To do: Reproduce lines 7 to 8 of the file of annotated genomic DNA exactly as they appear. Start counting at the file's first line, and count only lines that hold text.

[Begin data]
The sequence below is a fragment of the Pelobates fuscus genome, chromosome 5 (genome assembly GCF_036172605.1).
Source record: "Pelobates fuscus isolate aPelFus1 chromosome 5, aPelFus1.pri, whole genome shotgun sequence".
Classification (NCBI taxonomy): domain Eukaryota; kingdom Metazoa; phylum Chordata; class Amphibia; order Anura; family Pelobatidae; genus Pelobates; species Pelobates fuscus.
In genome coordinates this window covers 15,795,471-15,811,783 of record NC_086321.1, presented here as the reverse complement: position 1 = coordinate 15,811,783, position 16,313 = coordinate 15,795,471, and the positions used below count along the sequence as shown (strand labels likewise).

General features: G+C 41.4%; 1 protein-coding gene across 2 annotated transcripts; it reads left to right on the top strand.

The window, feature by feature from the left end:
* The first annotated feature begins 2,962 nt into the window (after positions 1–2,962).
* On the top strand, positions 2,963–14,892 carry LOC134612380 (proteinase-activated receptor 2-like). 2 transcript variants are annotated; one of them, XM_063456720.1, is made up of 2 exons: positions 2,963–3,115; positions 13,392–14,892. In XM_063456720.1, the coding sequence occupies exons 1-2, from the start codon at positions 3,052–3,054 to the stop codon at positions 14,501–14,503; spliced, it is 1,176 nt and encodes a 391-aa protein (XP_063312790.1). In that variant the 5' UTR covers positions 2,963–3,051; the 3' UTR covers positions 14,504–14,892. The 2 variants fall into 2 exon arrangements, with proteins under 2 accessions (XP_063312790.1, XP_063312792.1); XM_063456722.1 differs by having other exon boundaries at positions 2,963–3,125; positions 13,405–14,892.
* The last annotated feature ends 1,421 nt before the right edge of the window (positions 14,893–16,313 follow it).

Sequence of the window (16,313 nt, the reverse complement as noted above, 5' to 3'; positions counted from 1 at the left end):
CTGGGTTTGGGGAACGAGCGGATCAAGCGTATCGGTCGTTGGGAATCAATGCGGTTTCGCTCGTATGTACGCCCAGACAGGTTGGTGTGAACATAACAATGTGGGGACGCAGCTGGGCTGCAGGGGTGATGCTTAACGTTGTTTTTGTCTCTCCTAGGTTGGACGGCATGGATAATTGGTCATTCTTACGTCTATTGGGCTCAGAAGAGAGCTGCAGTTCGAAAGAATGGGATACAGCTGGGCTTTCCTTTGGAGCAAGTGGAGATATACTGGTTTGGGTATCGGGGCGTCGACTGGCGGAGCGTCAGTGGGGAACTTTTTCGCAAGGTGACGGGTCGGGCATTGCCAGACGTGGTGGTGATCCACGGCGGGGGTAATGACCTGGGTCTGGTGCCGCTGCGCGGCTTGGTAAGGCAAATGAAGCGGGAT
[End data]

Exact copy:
* The first annotated feature begins 2,962 nt into the window (after positions 1–2,962).
* On the top strand, positions 2,963–14,892 carry LOC134612380 (proteinase-activated receptor 2-like). 2 transcript variants are annotated; one of them, XM_063456720.1, is made up of 2 exons: positions 2,963–3,115; positions 13,392–14,892. In XM_063456720.1, the coding sequence occupies exons 1-2, from the start codon at positions 3,052–3,054 to the stop codon at positions 14,501–14,503; spliced, it is 1,176 nt and encodes a 391-aa protein (XP_063312790.1). In that variant the 5' UTR covers positions 2,963–3,051; the 3' UTR covers positions 14,504–14,892. The 2 variants fall into 2 exon arrangements, with proteins under 2 accessions (XP_063312790.1, XP_063312792.1); XM_063456722.1 differs by having other exon boundaries at positions 2,963–3,125; positions 13,405–14,892.